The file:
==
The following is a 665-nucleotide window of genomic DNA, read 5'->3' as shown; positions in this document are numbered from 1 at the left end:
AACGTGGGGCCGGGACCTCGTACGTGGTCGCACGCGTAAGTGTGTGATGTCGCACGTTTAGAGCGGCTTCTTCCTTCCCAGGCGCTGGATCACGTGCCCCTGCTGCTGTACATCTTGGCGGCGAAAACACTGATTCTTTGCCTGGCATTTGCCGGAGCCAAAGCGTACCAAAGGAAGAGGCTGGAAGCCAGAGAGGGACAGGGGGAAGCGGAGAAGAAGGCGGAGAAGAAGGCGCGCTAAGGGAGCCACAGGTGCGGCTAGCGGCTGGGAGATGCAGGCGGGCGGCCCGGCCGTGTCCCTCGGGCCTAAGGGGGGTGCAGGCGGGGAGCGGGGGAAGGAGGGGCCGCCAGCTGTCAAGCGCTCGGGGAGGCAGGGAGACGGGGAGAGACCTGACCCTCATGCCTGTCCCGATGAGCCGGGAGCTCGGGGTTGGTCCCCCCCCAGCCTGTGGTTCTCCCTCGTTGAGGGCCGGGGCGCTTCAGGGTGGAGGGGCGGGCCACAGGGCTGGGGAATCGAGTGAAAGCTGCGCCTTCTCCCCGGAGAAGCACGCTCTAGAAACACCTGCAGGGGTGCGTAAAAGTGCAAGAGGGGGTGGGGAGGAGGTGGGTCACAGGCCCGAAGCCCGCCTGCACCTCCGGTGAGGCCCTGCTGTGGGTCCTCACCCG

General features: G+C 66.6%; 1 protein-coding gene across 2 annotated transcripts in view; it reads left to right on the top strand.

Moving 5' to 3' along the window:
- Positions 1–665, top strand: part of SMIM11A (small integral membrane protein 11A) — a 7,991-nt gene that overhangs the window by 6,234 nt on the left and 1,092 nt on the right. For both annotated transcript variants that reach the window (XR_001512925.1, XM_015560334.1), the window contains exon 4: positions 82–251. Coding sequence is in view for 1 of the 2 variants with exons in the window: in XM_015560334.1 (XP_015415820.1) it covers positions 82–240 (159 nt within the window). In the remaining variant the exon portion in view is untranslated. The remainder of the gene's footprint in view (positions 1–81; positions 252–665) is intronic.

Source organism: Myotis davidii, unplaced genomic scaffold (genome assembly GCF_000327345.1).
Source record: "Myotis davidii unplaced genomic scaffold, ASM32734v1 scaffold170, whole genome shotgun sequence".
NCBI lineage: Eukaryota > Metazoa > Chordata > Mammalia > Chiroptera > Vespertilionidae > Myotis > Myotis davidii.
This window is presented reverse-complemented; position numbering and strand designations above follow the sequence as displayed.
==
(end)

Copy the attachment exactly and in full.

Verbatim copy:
The following is a 665-nucleotide window of genomic DNA, read 5'->3' as shown; positions in this document are numbered from 1 at the left end:
AACGTGGGGCCGGGACCTCGTACGTGGTCGCACGCGTAAGTGTGTGATGTCGCACGTTTAGAGCGGCTTCTTCCTTCCCAGGCGCTGGATCACGTGCCCCTGCTGCTGTACATCTTGGCGGCGAAAACACTGATTCTTTGCCTGGCATTTGCCGGAGCCAAAGCGTACCAAAGGAAGAGGCTGGAAGCCAGAGAGGGACAGGGGGAAGCGGAGAAGAAGGCGGAGAAGAAGGCGCGCTAAGGGAGCCACAGGTGCGGCTAGCGGCTGGGAGATGCAGGCGGGCGGCCCGGCCGTGTCCCTCGGGCCTAAGGGGGGTGCAGGCGGGGAGCGGGGGAAGGAGGGGCCGCCAGCTGTCAAGCGCTCGGGGAGGCAGGGAGACGGGGAGAGACCTGACCCTCATGCCTGTCCCGATGAGCCGGGAGCTCGGGGTTGGTCCCCCCCCAGCCTGTGGTTCTCCCTCGTTGAGGGCCGGGGCGCTTCAGGGTGGAGGGGCGGGCCACAGGGCTGGGGAATCGAGTGAAAGCTGCGCCTTCTCCCCGGAGAAGCACGCTCTAGAAACACCTGCAGGGGTGCGTAAAAGTGCAAGAGGGGGTGGGGAGGAGGTGGGTCACAGGCCCGAAGCCCGCCTGCACCTCCGGTGAGGCCCTGCTGTGGGTCCTCACCCG

General features: G+C 66.6%; 1 protein-coding gene across 2 annotated transcripts in view; it reads left to right on the top strand.

Moving 5' to 3' along the window:
- Positions 1–665, top strand: part of SMIM11A (small integral membrane protein 11A) — a 7,991-nt gene that overhangs the window by 6,234 nt on the left and 1,092 nt on the right. For both annotated transcript variants that reach the window (XR_001512925.1, XM_015560334.1), the window contains exon 4: positions 82–251. Coding sequence is in view for 1 of the 2 variants with exons in the window: in XM_015560334.1 (XP_015415820.1) it covers positions 82–240 (159 nt within the window). In the remaining variant the exon portion in view is untranslated. The remainder of the gene's footprint in view (positions 1–81; positions 252–665) is intronic.

Source organism: Myotis davidii, unplaced genomic scaffold (genome assembly GCF_000327345.1).
Source record: "Myotis davidii unplaced genomic scaffold, ASM32734v1 scaffold170, whole genome shotgun sequence".
NCBI lineage: Eukaryota > Metazoa > Chordata > Mammalia > Chiroptera > Vespertilionidae > Myotis > Myotis davidii.
This window is presented reverse-complemented; position numbering and strand designations above follow the sequence as displayed.